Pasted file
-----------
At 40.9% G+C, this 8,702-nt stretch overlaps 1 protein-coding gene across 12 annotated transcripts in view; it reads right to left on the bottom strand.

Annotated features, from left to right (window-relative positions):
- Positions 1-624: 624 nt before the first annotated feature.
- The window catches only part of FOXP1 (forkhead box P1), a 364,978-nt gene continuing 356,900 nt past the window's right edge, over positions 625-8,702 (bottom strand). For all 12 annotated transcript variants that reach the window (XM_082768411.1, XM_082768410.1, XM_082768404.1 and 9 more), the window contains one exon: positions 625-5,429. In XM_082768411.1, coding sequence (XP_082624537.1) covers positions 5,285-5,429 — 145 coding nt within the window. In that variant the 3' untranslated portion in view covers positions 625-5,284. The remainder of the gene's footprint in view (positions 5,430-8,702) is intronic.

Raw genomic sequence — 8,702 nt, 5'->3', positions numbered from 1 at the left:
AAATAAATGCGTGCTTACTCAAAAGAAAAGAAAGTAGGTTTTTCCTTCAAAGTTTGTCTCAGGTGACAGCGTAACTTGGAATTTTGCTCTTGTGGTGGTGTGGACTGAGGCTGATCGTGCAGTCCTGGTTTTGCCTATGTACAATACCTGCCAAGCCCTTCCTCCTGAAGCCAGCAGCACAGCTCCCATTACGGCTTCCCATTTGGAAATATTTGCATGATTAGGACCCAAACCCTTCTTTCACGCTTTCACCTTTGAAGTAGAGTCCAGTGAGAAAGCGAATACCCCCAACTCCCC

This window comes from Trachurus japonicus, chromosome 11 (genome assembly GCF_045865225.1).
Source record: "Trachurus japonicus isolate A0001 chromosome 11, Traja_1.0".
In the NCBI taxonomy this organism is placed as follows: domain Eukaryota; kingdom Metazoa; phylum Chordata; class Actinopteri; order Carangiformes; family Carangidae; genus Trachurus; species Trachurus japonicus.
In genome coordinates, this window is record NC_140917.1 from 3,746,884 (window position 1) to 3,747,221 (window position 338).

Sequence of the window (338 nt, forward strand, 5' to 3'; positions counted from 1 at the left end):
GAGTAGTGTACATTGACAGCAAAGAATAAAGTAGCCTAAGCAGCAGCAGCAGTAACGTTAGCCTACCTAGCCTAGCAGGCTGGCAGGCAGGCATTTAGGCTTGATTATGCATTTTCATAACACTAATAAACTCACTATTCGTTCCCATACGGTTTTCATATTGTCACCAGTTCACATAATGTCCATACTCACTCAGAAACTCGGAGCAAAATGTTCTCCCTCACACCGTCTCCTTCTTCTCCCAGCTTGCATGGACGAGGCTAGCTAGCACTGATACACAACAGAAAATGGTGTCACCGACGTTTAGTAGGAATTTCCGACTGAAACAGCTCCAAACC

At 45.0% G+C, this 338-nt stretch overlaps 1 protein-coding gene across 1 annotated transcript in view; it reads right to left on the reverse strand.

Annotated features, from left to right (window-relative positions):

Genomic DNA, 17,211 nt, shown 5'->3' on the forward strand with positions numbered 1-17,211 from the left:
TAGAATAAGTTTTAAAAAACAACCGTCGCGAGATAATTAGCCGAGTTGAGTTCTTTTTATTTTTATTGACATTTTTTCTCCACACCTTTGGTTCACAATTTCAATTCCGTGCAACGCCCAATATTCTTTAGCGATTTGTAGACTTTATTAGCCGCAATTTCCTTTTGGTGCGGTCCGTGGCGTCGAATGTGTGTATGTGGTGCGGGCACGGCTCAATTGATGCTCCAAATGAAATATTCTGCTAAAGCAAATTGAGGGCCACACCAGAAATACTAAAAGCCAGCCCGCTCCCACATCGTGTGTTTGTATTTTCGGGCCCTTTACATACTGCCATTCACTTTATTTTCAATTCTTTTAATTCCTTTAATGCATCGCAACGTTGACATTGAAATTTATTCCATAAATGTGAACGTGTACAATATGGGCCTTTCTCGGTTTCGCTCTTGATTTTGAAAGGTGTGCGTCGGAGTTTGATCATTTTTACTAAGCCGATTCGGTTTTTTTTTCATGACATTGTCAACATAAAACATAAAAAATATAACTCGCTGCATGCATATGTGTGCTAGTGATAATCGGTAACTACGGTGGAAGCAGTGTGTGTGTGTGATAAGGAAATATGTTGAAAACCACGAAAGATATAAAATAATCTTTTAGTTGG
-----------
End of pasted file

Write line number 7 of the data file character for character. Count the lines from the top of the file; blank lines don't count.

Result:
This window comes from Trachurus japonicus, chromosome 11 (genome assembly GCF_045865225.1).